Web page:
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Hello Everyone. Ran my Midget till it locked up

regularman

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Hello everyone. It has been a long time since posting for me. I just finished a EE degree and now I can focus back on Spridgets.
I had an interesting thing happen last weekend. The bride and I took the midget up to mount Mitchell and the car behaved flawlessly and that is a pretty steep climb.
I kept my eyes on the gauges and all looked well, but on the way down I took a different route down to the low lands,and on the way down everything still looked OK.
I went down to Marion, NC and then took US 70 to old Fort and was preparing to climb the mountain Via I-40 and I noticed that the car was spark knocking at little bit but the temp looked OK.
I barely got on the interstate and the car started really spark knocking and losing power. Pushed the clutch in and the engine quickly locked up.
We had the top up and it was raining. The car was really smoking once we stopped like I had never seen. It smelled hot. I looked under the hood and could immediately see that the head had gotten so hot that the green paint had turned black.
Evidently the water was so low when I started out that it wasn't really touching the sensor is all I can figure.
I only had a 12 ounce bottle of drinking water. I took the cap off the radiator and it blew steam with very little water. I poured in the 12 ounces of drinking water and it chugged and churned and blew a lot back out.
I had about a mile to walk back down the interstate to civilization and I started out. Cell phone battery was dead.
I figured the motor was damaged but I wanted to see what happened when it cooled down. while walking I came across 2Litre jug someone had threw out. I still had my 12 ounce bottle and I saw that water was running off the road like a creek in one area and I filled the jug and headed back to the midget.
I put that water in the midget and it chugged again but kept some water so I made the trip several times till the radiator was full and I had some extra.
I had an extra quart of oil in the trunk and poured that in as well.
I tried to start it and it fired up and ran decent.
So, then we started back up the mountain for the 6 mile climb and just kept to 45mph and the car ran ok and I could see that the heat gauge was functional.
I made it all the way home. I could not believe it and figured we would need a wrecker.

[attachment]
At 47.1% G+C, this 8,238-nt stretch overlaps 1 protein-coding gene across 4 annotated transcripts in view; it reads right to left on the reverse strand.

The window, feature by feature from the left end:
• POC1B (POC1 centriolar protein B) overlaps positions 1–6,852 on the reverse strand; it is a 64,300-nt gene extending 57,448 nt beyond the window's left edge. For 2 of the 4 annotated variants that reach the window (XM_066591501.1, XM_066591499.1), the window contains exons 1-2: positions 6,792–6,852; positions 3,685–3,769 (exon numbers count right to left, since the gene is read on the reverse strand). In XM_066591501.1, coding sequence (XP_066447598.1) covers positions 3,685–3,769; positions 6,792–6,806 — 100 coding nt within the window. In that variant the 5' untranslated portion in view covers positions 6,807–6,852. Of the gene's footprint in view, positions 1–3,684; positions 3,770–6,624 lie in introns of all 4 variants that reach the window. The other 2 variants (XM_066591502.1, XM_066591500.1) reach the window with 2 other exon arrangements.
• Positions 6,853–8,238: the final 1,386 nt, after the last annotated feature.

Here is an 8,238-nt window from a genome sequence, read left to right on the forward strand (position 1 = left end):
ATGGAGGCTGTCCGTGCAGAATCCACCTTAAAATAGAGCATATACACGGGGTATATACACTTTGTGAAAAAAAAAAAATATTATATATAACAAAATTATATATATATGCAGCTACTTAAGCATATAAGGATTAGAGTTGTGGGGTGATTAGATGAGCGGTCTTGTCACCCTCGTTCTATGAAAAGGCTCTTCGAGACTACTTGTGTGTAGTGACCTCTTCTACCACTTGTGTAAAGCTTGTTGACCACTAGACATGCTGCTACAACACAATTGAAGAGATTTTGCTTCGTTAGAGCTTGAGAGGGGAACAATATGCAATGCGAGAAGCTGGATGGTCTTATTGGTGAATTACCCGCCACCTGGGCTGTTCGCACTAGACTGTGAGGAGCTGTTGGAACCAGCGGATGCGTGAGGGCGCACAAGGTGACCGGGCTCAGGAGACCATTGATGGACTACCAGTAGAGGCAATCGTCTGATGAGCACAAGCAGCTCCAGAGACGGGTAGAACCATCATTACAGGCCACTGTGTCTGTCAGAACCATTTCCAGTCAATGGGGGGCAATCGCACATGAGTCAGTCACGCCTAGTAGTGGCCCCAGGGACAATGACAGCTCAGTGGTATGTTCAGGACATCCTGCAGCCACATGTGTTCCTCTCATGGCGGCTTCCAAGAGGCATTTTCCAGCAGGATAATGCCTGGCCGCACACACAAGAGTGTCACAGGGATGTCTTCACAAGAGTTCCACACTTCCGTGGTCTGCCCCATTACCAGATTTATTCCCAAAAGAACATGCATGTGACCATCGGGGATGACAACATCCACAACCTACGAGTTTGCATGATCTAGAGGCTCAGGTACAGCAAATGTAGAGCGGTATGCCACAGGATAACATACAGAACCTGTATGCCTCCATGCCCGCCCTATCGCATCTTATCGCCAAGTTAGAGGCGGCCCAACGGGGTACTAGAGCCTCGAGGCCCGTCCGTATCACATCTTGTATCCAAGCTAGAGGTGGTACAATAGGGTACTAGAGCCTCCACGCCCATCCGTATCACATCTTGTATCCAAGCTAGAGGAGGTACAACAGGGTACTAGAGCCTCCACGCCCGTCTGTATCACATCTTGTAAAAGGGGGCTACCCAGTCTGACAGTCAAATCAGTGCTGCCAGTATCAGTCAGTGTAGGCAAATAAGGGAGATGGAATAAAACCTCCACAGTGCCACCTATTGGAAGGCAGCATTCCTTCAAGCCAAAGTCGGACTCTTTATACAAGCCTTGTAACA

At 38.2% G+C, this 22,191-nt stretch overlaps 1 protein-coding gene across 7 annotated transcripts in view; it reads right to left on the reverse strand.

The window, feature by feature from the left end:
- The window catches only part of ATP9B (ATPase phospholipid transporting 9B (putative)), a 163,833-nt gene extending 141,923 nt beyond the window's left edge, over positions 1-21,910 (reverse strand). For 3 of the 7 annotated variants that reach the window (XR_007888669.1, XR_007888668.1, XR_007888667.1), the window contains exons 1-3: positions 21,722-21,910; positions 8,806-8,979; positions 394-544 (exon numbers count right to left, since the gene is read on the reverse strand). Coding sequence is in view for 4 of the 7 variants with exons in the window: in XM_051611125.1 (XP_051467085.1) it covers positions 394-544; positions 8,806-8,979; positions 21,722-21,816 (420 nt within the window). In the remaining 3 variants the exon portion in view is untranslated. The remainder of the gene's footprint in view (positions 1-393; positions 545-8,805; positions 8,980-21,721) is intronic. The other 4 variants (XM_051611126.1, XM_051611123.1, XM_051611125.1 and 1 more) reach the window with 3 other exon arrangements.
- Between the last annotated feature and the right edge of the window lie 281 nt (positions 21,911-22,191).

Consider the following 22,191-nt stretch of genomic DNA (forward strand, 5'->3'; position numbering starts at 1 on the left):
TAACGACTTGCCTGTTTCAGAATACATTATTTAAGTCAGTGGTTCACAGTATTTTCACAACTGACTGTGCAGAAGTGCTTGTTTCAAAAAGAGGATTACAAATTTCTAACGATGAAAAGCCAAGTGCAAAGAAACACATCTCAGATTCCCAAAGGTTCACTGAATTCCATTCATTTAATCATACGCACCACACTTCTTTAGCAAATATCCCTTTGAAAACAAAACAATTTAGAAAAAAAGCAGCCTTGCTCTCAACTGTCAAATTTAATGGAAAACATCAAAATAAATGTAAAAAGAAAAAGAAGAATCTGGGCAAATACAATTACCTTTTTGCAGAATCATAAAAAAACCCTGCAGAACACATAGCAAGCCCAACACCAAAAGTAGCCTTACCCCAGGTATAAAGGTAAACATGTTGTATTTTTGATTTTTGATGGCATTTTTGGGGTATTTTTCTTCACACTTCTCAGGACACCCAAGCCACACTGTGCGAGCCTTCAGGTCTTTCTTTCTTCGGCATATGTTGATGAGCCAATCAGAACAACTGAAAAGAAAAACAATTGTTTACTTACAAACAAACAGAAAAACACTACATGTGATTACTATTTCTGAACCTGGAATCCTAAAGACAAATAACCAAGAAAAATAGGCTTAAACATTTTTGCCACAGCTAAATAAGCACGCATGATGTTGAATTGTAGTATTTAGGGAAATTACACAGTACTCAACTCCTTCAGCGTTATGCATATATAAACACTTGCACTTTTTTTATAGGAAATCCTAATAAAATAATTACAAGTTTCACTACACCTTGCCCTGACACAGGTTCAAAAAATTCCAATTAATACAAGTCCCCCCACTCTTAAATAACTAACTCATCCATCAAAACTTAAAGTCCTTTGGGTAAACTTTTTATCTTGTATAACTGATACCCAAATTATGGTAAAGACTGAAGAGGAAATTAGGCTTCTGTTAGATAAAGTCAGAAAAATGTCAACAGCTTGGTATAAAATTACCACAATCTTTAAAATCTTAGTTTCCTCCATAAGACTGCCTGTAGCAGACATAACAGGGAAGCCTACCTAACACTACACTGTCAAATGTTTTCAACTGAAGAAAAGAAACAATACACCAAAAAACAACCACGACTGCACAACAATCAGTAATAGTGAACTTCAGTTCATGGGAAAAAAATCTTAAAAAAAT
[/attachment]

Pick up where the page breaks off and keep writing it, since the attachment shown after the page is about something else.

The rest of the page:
I pulled the head today and checked for cracks or warpage and I can't see anything wrong with it. How tough it that !
I am going to put in new valve seals and lap the valves and put it all back together.
Or, I have another head that needs valve seals and I may try it. The original head used to sip water and I replaced the head gasket with some permatex copper sealer and it did well for years, and I did not need to check the water as often, or so I thought.

Driving and MG, one is never at a lack of adventure.

Kim
 

JPSmit

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Kim, great to hear from you again! We miss your wisdom and your presence! Quite a story and yes, they are remakable little beasties! Hang around.
 

nomad

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Cast iron heads will take a lot. If it had been aluminum you would be looking for a new head.

Kurt.
 

Rut

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Kim,
Good to hear from you! A similar thing happened to a friends Midget back in the day while we were driving across central Alabama. The temp gauge was ok, but the car was acting up and we pulled into a farm just off the highway. I opened the hood and everything was glowing red...scared us to death and we waited until the glow went away and sprayed the engine and radiator with a hose. Not a smart thing to do, but it cooled down quickly and we refilled the radiator since there was nothing left inside. We couldn't find a leak, so we continued on our trip for the next several days with no problems. They ARE tough little engines!
Rut
 

Jim_Gruber

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Kim good to see you're back. Don't hide away for so long. New BE in my garage since last time you were in Dayton
 
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regularman

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Hello Jim,
My god it has been too long. My life has been hectic for the last few years. I must have been crazy to try work and school for a degree. I was was in dayton about 1.5 years ago attending a Motoman robotics school and I thought of you and trying to make contact but it was all a whirlwind. I thought of the south american restaurant that you invited me to. That was awesome food and atmosphere.